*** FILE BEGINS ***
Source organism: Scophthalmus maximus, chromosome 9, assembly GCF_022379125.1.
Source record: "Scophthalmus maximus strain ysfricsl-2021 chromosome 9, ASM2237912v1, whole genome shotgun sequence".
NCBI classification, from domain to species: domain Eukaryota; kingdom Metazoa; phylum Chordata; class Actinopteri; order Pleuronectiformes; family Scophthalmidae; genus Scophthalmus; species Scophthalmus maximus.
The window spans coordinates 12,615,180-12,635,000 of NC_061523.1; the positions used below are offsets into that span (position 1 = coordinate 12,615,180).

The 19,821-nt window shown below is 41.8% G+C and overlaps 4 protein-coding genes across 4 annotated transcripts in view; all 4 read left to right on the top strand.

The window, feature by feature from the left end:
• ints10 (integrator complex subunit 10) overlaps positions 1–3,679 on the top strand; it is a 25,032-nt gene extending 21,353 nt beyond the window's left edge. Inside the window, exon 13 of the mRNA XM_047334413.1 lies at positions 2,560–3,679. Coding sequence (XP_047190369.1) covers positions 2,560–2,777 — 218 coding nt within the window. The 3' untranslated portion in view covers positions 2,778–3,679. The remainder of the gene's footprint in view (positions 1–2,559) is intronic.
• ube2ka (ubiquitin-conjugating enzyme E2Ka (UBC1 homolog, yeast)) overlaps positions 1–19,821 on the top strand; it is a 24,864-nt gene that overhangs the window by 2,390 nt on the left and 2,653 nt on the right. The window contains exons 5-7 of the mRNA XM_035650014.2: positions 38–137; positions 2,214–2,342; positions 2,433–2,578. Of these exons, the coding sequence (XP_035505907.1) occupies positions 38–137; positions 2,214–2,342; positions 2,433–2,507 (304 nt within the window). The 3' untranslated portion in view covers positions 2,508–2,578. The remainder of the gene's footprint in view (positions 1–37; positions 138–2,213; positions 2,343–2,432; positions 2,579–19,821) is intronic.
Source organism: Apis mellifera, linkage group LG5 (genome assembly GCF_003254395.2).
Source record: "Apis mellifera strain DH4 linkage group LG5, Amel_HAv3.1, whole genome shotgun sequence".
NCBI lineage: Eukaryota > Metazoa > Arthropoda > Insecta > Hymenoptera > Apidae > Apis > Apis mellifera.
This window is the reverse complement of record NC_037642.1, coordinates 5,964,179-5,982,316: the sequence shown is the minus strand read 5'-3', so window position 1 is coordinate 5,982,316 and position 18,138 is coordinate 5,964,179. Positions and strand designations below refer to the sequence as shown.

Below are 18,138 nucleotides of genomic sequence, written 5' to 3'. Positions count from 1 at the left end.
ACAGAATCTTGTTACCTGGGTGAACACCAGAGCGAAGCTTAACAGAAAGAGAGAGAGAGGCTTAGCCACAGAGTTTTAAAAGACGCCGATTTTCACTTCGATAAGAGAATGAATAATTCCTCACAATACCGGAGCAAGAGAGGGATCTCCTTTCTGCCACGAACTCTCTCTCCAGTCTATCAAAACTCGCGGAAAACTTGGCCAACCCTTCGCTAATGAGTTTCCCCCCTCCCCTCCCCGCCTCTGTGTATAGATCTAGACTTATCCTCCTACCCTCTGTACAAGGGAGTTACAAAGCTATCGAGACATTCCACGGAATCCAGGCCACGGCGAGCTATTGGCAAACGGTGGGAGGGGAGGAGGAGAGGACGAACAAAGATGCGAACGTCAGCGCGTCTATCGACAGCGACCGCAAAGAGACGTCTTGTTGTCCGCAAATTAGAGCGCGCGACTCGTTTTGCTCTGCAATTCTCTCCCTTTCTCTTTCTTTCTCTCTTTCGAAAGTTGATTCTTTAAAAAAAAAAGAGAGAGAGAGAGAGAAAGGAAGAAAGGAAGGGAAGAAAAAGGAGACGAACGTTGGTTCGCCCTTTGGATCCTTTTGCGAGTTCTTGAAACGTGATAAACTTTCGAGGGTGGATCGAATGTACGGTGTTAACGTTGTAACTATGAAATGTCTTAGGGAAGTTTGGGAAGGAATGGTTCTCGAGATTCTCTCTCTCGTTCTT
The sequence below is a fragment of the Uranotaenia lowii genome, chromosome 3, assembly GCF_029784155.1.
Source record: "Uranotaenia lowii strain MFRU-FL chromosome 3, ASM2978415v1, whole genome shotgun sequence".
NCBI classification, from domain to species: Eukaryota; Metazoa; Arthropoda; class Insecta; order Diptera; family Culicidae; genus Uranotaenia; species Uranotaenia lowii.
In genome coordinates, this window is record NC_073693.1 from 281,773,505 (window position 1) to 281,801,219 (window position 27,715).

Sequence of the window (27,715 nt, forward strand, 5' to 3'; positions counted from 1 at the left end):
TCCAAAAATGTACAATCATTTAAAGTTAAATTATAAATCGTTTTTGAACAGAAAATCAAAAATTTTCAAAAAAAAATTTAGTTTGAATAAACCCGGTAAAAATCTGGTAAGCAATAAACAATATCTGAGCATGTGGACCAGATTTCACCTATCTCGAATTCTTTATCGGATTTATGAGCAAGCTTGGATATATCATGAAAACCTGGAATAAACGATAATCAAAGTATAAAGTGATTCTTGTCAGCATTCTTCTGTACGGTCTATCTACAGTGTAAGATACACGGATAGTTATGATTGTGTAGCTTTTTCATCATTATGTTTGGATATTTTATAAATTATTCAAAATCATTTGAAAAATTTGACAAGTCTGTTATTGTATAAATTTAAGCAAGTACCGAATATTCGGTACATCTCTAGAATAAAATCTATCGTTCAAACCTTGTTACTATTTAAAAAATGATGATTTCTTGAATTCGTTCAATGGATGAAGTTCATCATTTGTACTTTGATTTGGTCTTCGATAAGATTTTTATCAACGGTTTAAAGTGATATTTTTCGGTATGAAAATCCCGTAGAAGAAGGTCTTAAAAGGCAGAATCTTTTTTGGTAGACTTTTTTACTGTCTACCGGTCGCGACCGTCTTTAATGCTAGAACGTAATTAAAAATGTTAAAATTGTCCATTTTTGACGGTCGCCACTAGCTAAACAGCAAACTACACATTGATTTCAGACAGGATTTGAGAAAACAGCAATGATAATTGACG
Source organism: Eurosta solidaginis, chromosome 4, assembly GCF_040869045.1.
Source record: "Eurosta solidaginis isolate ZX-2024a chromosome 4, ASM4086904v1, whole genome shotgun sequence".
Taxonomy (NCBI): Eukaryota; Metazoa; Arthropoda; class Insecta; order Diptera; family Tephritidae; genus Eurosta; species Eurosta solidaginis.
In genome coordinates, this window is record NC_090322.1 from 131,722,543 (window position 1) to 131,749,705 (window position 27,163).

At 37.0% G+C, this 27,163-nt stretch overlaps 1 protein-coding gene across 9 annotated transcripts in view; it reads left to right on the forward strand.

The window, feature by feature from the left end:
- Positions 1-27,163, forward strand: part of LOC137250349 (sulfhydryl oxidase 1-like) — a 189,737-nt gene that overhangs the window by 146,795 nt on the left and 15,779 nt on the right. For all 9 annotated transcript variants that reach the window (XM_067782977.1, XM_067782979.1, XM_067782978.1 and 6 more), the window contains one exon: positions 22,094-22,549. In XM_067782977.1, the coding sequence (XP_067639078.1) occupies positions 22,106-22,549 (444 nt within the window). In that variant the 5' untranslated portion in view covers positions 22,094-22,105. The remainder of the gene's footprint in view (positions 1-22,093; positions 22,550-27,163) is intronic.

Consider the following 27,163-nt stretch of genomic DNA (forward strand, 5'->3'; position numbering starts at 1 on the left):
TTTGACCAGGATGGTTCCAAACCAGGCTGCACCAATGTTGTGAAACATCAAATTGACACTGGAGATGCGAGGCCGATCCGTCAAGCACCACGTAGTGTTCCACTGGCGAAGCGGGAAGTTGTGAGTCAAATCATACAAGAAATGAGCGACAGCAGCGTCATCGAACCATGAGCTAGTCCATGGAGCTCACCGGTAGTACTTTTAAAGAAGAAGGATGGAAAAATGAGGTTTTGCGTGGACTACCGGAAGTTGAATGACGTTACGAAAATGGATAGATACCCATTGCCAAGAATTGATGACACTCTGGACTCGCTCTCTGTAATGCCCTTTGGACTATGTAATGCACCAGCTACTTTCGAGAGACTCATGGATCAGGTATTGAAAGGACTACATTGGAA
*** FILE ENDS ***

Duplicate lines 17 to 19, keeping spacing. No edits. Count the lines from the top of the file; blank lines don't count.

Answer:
NCBI classification, from domain to species: Eukaryota; Metazoa; Arthropoda; class Insecta; order Diptera; family Culicidae; genus Uranotaenia; species Uranotaenia lowii.
In genome coordinates, this window is record NC_073693.1 from 281,773,505 (window position 1) to 281,801,219 (window position 27,715).

Sequence of the window (27,715 nt, forward strand, 5' to 3'; positions counted from 1 at the left end):